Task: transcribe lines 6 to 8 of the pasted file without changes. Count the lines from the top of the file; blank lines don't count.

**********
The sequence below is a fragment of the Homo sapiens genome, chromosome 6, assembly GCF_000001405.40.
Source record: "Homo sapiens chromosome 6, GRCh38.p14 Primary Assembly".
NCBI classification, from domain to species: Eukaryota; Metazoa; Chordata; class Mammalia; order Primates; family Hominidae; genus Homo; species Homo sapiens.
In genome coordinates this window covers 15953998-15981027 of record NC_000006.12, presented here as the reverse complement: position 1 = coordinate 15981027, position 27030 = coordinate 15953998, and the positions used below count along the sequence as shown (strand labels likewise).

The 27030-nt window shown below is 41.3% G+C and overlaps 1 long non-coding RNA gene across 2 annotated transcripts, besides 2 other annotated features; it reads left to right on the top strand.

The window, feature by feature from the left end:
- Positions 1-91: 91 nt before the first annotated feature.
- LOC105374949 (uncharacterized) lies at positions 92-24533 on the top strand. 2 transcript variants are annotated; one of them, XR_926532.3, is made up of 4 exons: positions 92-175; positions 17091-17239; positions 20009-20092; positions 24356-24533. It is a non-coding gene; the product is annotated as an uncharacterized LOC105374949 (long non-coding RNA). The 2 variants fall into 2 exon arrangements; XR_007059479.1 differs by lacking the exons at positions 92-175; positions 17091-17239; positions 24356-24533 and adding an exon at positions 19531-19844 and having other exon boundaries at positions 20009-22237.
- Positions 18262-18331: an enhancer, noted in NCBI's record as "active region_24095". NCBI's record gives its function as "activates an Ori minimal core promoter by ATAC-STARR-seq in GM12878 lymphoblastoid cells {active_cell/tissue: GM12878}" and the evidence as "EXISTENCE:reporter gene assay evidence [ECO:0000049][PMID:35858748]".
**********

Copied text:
The window, feature by feature from the left end:
- Positions 1-91: 91 nt before the first annotated feature.
- LOC105374949 (uncharacterized) lies at positions 92-24533 on the top strand. 2 transcript variants are annotated; one of them, XR_926532.3, is made up of 4 exons: positions 92-175; positions 17091-17239; positions 20009-20092; positions 24356-24533. It is a non-coding gene; the product is annotated as an uncharacterized LOC105374949 (long non-coding RNA). The 2 variants fall into 2 exon arrangements; XR_007059479.1 differs by lacking the exons at positions 92-175; positions 17091-17239; positions 24356-24533 and adding an exon at positions 19531-19844 and having other exon boundaries at positions 20009-22237.